Recently my wife and I did one of those genealogy tests from ancestrydna.com to find out more about ourselves and allow science to help tell our story when we share our family history with our children. Daya was fairly confident she was 100% Filipino. After reading A History of the Philippines by Luis H. Francia, I wondered if perhaps there may be some hidden Spanish ancestry since they colonized the country for 333 years. With the Philippines’ complicated history, there could have been Chinese or even Japanese ancestry as well. As for myself, I was always told I was a mutt, with ethnicities ranging primarily from western Europe but reaching all the way to early America with a bit of Native American ancestry as well. It was hard for me to know if the people in the family I grew up with really knew what they were talking about when stories of ancestry came up.  Having never met my biological father, I couldn’t know anything about the paternal side of my family tree. To complicate matters, my mother was put up for adoption with no contact with her biological family until just a few years ago. Until then, I hadn’t known anything about the maternal side of my family either.

Reasoning for Taking a Genealogy Test

Curiosity.  Having been physically disconnected from both sides of my biological families I just wanted to know more about myself. Since Daya had the advantage of growing up with with all of her family it wasn’t as big of a concern of hers but she knew seeing my results was important to me and encouraged me to do so.  The main areas of interest I am looking for beyond genealogy are family history of health, mental illness, education, personality, professions, among other things. Basically, I want to know how my piece of the puzzle fits in the whole scheme of things and what types of health-related issues I and my family are prone to. Our daughter Isabella was born with congenital heart disease and it took both Daya and I by surprise and quite frankly changed my whole perspective on life. What other issues should I be aware of so that we can mitigate as necessary if at all possible?  When I was young I lost much of my hearing due to sickness. Now that I know how prone to ear infections I was as a child, my immediate reaction was to take my daughter, Cassidy to the doctor any time she complained of an ear ache.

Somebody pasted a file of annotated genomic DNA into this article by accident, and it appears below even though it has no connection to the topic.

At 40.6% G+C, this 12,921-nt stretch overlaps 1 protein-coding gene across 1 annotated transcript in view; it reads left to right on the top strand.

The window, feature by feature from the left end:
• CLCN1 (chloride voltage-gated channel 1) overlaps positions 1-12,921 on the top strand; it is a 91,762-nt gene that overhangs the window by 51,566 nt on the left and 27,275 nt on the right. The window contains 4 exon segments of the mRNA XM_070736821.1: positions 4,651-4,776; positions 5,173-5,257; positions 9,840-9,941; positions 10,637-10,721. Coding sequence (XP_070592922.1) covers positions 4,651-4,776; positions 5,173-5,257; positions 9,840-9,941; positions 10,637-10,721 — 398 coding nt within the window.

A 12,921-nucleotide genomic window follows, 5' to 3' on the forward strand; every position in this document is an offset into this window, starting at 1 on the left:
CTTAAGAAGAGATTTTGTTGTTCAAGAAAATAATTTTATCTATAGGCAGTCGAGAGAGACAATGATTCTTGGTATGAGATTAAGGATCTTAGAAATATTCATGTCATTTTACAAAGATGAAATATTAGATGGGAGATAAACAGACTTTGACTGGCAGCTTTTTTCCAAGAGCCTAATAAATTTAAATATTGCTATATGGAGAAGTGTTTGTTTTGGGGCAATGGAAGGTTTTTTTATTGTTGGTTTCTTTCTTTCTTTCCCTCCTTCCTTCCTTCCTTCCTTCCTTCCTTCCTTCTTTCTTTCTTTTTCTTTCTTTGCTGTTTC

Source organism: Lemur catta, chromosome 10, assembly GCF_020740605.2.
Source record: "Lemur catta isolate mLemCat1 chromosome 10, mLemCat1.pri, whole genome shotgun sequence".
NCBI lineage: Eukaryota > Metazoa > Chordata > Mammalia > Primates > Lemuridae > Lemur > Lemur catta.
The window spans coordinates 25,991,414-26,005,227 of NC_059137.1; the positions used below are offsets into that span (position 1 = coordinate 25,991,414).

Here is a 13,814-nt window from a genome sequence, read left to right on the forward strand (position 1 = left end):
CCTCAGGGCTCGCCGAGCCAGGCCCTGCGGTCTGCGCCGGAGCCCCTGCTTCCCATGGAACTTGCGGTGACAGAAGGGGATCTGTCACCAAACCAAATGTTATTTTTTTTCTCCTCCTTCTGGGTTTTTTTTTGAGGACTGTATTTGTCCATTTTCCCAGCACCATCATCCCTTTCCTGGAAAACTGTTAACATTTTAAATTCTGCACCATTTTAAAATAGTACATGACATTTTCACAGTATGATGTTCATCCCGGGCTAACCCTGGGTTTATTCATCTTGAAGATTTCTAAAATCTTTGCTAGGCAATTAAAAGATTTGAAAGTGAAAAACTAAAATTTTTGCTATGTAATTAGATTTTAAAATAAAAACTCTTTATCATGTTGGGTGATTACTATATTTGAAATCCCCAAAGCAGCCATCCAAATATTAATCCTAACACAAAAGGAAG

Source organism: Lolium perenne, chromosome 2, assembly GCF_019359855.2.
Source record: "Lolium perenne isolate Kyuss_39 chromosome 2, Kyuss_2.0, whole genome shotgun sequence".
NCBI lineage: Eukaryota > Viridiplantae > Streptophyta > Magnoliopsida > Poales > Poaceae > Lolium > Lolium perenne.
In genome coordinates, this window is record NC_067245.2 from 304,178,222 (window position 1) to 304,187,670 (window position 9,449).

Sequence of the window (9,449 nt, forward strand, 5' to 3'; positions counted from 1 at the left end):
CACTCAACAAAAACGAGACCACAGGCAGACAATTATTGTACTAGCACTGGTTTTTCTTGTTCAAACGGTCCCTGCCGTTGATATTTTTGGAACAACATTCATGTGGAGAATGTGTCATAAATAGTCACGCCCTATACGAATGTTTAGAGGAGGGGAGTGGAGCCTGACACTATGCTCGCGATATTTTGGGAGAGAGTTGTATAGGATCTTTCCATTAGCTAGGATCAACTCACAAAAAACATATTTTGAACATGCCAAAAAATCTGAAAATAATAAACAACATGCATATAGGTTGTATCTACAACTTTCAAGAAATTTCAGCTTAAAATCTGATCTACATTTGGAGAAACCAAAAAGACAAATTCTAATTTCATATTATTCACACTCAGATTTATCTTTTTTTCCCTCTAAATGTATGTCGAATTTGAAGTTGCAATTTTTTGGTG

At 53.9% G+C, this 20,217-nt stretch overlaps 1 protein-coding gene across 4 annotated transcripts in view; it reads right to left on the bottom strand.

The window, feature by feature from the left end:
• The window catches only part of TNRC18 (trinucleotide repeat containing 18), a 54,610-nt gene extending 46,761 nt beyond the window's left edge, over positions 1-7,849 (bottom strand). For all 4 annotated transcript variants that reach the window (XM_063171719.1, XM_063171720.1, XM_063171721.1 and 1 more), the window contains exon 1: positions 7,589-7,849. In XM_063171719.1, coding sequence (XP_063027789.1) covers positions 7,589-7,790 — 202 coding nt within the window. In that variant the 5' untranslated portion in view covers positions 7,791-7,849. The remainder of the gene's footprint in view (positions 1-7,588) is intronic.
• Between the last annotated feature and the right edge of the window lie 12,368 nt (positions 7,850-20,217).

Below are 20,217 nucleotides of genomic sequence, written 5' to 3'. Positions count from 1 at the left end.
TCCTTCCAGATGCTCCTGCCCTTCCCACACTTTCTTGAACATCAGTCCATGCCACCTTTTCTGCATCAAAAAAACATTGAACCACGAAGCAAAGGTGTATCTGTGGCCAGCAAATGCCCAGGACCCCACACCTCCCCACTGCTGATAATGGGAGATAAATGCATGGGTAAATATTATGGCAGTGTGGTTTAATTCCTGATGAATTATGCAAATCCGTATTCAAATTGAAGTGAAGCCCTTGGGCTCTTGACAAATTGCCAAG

Results

After a few weeks of anticipation, Daya and I finally got our results back. Hers arrived first and she was right: 100% Filipino. I mean, it makes sense but I was still hoping for a surprise due to her rock solid confidence.

Daya's AncestryDNA Results
Daya was born and raised in the Visayan region of the Philippines which is in the central part of the 7000+ island country.

On American television, Filipinos, mainly women, are at times portrayed in a negative light which I find very surprising because when you understand Filipino culture you come to realize they are some of the most genuine, kind and hospitable people on earth. A lot of Filipinos admire America too (especially our celebrities) and in many ways their culture is modeled off ours. Of course, there are quite a few differences as well and it’s in those that add to the quality of an already truly unique people.